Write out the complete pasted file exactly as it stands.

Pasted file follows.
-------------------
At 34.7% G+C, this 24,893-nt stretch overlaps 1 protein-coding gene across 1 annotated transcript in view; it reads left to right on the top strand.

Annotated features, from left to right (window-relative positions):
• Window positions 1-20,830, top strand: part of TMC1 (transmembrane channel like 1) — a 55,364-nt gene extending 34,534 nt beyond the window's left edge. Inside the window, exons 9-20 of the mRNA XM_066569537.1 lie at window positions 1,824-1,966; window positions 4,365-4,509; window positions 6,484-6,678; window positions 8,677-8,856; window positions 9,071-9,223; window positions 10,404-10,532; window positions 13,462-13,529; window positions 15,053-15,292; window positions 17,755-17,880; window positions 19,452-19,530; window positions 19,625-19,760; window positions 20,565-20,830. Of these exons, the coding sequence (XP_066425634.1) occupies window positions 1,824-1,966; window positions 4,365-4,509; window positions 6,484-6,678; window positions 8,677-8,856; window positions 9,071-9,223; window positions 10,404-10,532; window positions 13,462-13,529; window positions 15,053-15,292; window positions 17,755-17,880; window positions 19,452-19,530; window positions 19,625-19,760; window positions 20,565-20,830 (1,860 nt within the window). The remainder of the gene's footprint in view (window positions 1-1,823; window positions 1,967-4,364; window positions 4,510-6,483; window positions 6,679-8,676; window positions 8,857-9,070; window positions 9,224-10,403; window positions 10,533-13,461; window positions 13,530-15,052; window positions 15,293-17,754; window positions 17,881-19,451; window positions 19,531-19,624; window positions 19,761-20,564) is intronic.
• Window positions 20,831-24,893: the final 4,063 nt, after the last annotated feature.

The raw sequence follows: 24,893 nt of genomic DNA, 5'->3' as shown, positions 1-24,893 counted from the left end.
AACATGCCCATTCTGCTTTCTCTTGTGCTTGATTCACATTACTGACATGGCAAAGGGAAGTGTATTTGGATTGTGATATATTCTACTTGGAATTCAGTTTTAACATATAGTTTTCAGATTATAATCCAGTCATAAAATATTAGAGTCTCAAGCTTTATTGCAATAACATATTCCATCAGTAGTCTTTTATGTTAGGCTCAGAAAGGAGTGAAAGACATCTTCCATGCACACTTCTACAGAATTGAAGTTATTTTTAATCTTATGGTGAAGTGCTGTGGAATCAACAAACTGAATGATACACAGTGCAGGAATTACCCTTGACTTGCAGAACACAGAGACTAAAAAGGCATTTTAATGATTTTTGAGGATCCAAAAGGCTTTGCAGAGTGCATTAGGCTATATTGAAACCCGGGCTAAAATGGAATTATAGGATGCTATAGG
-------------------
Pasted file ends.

At 34.7% G+C, this 24,893-nt stretch overlaps 1 protein-coding gene across 1 annotated transcript in view; it reads left to right on the top strand.

Annotated features, from left to right (window-relative positions):
• Window positions 1-20,830, top strand: part of TMC1 (transmembrane channel like 1) — a 55,364-nt gene extending 34,534 nt beyond the window's left edge. Inside the window, exons 9-20 of the mRNA XM_066569537.1 lie at window positions 1,824-1,966; window positions 4,365-4,509; window positions 6,484-6,678; window positions 8,677-8,856; window positions 9,071-9,223; window positions 10,404-10,532; window positions 13,462-13,529; window positions 15,053-15,292; window positions 17,755-17,880; window positions 19,452-19,530; window positions 19,625-19,760; window positions 20,565-20,830. Of these exons, the coding sequence (XP_066425634.1) occupies window positions 1,824-1,966; window positions 4,365-4,509; window positions 6,484-6,678; window positions 8,677-8,856; window positions 9,071-9,223; window positions 10,404-10,532; window positions 13,462-13,529; window positions 15,053-15,292; window positions 17,755-17,880; window positions 19,452-19,530; window positions 19,625-19,760; window positions 20,565-20,830 (1,860 nt within the window). The remainder of the gene's footprint in view (window positions 1-1,823; window positions 1,967-4,364; window positions 4,510-6,483; window positions 6,679-8,676; window positions 8,857-9,070; window positions 9,224-10,403; window positions 10,533-13,461; window positions 13,530-15,052; window positions 15,293-17,754; window positions 17,881-19,451; window positions 19,531-19,624; window positions 19,761-20,564) is intronic.
• Window positions 20,831-24,893: the final 4,063 nt, after the last annotated feature.

The raw sequence follows: 24,893 nt of genomic DNA, 5'->3' as shown, positions 1-24,893 counted from the left end.
AACATGCCCATTCTGCTTTCTCTTGTGCTTGATTCACATTACTGACATGGCAAAGGGAAGTGTATTTGGATTGTGATATATTCTACTTGGAATTCAGTTTTAACATATAGTTTTCAGATTATAATCCAGTCATAAAATATTAGAGTCTCAAGCTTTATTGCAATAACATATTCCATCAGTAGTCTTTTATGTTAGGCTCAGAAAGGAGTGAAAGACATCTTCCATGCACACTTCTACAGAATTGAAGTTATTTTTAATCTTATGGTGAAGTGCTGTGGAATCAACAAACTGAATGATACACAGTGCAGGAATTACCCTTGACTTGCAGAACACAGAGACTAAAAAGGCATTTTAATGATTTTTGAGGATCCAAAAGGCTTTGCAGAGTGCATTAGGCTATATTGAAACCCGGGCTAAAATGGAATTATAGGATGCTATAGG